speaker on the occasion referred to should not be drawn into a precedent. The motion was defeated by a large majority, but, according to Sir Erskine May, the correctness of the doctrine upheld by the opposition has since been recognised in practice, and the speaker in addressing her majesty adverts only to the most important measures which have received the sanction of parliament during the session.
Seventy years ago the office of speaker was more laborious than it is now, and in 1816 Abbot’s health gave way, and he was obliged to send in his resignation. He retired with a peerage, and selected the title of Colchester; he received a pension of 4,000l. a year for himself, and 3,000l. for his immediate successor.
Abbot is certainly to be classed among the most distinguished men who have ever occupied the chair. Perceval vainly urged him to become secretary of state in 1809. Whitbread said that he was superior to any other speaker he had ever known. He was formally thanked by the House of Commons in 1808 for his upright, able, and impartial conduct; and both Lord Liverpool and Lord Castlereagh spoke of him on his retirement in terms significant of the general high opinion in which his qualities were held. His short speeches recorded in the Journals of the House of Commons, thanking admirals and generals for their exploits during the great war, are models of dignified panegyric. These speeches were collected into one volume by Mr. John Rickman, Lord Colchester’s secretary, and published in 1829.
Abbot’s services as an ex-officio trustee of the British Museum had been so valuable that on his retirement from office the number of trustees was increased in order that he might be elected. The appointment of days for the free admission of the public, the opening of the library for the accommodation of students, and the purchase of almost all the collections that were added to it between the years 1802 and 1817, are due to his suggestions.
The five years immediately following his retirement from the speakership were devoted to the restoration of his health; and from 1819 to 1822 he travelled through the greater part of France and Italy, returning to England just before the reconstruction of the ministry consequent on the death of Lord Londonderry. During the next seven years he continued to take an active part in politics. He was a tory of the Sidmouth rather than the Pitt school. He was strongly opposed to the admission of the Roman catholics to parliament; and he has left us a very full account of the political negotiations of 1827, adopting the strong anti-Canning view which distinguished all that section of the tories. On 6 Feb. 1829 he made his last speech in the House of Lords. He was then far from well; in the following month he became seriously ill. He lingered on through April, and died rather suddenly on 7 May, in the 72nd year of his age.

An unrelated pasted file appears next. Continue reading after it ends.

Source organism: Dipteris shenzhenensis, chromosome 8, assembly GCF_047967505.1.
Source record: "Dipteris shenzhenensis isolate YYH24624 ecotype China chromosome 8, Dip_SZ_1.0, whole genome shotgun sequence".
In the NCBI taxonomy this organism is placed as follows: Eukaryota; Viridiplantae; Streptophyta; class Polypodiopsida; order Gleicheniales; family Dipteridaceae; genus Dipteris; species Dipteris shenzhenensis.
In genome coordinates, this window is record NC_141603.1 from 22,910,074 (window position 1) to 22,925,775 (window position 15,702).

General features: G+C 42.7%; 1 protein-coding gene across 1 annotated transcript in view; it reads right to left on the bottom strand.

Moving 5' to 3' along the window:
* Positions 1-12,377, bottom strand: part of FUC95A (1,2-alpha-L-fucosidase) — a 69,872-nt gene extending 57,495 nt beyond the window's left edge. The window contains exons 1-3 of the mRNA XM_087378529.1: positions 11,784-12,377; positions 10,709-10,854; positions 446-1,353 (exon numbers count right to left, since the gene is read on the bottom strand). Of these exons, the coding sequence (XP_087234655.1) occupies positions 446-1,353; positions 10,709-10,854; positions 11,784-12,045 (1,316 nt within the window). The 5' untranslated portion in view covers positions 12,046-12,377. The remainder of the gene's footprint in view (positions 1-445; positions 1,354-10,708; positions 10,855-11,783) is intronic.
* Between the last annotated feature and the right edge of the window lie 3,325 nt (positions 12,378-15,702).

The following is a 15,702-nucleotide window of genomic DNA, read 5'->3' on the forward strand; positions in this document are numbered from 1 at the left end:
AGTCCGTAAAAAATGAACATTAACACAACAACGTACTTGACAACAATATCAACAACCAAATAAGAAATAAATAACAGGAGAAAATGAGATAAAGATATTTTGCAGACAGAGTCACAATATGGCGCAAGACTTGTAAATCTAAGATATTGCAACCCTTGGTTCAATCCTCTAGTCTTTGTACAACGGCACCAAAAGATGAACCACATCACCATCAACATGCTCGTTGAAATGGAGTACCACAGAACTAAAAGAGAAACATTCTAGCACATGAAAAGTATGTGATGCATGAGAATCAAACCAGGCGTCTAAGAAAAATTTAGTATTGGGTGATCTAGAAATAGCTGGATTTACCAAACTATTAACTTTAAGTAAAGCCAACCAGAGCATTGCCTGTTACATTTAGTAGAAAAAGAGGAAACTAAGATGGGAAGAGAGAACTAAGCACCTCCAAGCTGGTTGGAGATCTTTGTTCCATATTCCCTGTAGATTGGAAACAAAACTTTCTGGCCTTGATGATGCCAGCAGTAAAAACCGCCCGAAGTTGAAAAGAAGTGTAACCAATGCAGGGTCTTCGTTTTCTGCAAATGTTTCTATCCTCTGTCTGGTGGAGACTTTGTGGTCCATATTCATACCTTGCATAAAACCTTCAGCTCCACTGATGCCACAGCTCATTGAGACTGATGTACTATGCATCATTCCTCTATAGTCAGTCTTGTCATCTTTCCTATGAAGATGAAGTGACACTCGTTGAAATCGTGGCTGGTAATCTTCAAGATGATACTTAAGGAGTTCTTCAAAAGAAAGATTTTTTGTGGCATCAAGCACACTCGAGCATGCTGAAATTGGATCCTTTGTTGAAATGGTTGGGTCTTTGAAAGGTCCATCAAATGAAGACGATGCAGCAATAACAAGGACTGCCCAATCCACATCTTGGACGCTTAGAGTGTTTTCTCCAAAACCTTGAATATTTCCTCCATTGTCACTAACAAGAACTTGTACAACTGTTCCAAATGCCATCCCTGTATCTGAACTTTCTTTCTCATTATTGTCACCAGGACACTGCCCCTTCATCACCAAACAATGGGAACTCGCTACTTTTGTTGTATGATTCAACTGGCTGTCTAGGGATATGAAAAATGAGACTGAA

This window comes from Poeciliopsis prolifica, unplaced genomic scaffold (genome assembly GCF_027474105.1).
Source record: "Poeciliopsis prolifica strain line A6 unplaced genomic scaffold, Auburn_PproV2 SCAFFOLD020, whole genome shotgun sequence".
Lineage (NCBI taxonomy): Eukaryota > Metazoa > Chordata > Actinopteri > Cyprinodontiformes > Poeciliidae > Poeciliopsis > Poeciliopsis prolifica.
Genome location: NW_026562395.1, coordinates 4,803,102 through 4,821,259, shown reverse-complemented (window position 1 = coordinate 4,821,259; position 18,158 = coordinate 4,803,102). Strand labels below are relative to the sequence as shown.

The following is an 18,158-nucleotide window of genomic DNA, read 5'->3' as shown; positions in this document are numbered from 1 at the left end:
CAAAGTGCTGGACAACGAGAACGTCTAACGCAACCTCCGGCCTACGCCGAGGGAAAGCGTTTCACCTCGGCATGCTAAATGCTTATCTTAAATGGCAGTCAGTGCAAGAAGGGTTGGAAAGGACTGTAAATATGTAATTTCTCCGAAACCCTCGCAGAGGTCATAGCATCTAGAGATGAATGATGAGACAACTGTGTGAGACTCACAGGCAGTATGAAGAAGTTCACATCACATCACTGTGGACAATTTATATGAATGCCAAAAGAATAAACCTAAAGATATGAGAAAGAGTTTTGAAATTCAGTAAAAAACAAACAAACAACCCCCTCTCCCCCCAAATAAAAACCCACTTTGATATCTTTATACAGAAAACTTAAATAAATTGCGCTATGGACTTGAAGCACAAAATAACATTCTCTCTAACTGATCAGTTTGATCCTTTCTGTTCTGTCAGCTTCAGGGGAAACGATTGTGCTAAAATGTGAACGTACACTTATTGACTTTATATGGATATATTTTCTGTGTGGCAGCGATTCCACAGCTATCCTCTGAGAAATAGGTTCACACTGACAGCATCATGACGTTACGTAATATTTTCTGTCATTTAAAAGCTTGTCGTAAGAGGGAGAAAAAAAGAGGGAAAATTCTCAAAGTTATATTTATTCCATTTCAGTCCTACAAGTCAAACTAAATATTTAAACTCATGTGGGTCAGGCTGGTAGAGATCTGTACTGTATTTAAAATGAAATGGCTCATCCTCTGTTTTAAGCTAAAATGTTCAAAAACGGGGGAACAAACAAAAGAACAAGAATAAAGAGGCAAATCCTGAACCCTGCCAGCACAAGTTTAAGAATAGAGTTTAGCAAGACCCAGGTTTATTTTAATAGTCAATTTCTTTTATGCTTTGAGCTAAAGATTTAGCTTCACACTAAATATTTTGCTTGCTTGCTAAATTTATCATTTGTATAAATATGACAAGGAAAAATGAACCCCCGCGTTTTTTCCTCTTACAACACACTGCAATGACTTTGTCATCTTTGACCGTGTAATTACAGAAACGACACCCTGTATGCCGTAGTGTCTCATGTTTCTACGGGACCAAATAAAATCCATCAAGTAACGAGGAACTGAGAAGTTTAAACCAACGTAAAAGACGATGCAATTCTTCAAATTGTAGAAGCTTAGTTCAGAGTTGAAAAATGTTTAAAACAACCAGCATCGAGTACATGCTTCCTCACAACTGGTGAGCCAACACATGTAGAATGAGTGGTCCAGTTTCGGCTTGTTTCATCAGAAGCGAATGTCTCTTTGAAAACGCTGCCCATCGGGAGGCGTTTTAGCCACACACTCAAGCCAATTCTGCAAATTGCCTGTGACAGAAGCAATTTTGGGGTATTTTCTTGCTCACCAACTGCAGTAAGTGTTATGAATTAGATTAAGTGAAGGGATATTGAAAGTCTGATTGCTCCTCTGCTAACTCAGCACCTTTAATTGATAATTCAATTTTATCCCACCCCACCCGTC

Shortly after his acceptance of the speakership, Abbot purchased the estate of Kidbrooke, in Sussex, which was his country retreat for the remainder of his life. Here he amused himself with planting and gardening, with drilling volunteers, and discharging the duties of a magistrate. He had married, in Dec. 1796, Miss Elizabeth Gibbes, eldest daughter of Sir Philip Gibbes, and was succeeded at his death by his eldest son Charles, who was postmaster-general in 1858, and, dying in 1867, was succeeded by the present Lord Colchester, the third peer.
Lord Colchester’s Diary and Correspondence were published by his son in 1861; they extend over a period of thirty-four years, from 1795 to 1829, and are among the most valuable collections of the kind. The memoir by the editor is the principal source of information. A selection from Abbot’s speeches on the Roman catholic question appeared in 1828, and the collection of his addresses to military and naval commanders, which have been already referred to, was published in 1829.
[Diary and Correspondence of Lord Colchester, by the second Lord Colchester, 3 vols. 1861; Life of Mr. Perceval, by Spencer Walpole, 1874; Manning’s Lives of the Speakers; Annual Register, 1829.]
ABBOT, GEORGE (1562–1633), archbishop of Canterbury, was born at Guildford on 29 Oct. 1562. His father, Maurice Abbot, was a clothworker of the town; his mother’s maiden name was Alice March or Marsh; their cottage, the birthplace of the archbishop, was ‘by the river’s side, near to the bridge on the north side in St. Nicolas’ parish,’ and, after serving for some years in the seventeenth and eighteenth centuries as an alehouse with the sign of ‘The Three Mariners,’ remained standing until 1864 (Murray’s Surrey, p. 74). Abbot’s parents were staunch protestants; they had first ‘embraced the truth of the Gospel in King Edward’s days, and were persecuted for it in Queen Mary’s reign (by Dr. Story of infamous memory), and notwithstanding all troubles and molestations continued constant in the profession of the truth till their death,’ which took place within ten days of each other in September 1606. George was their second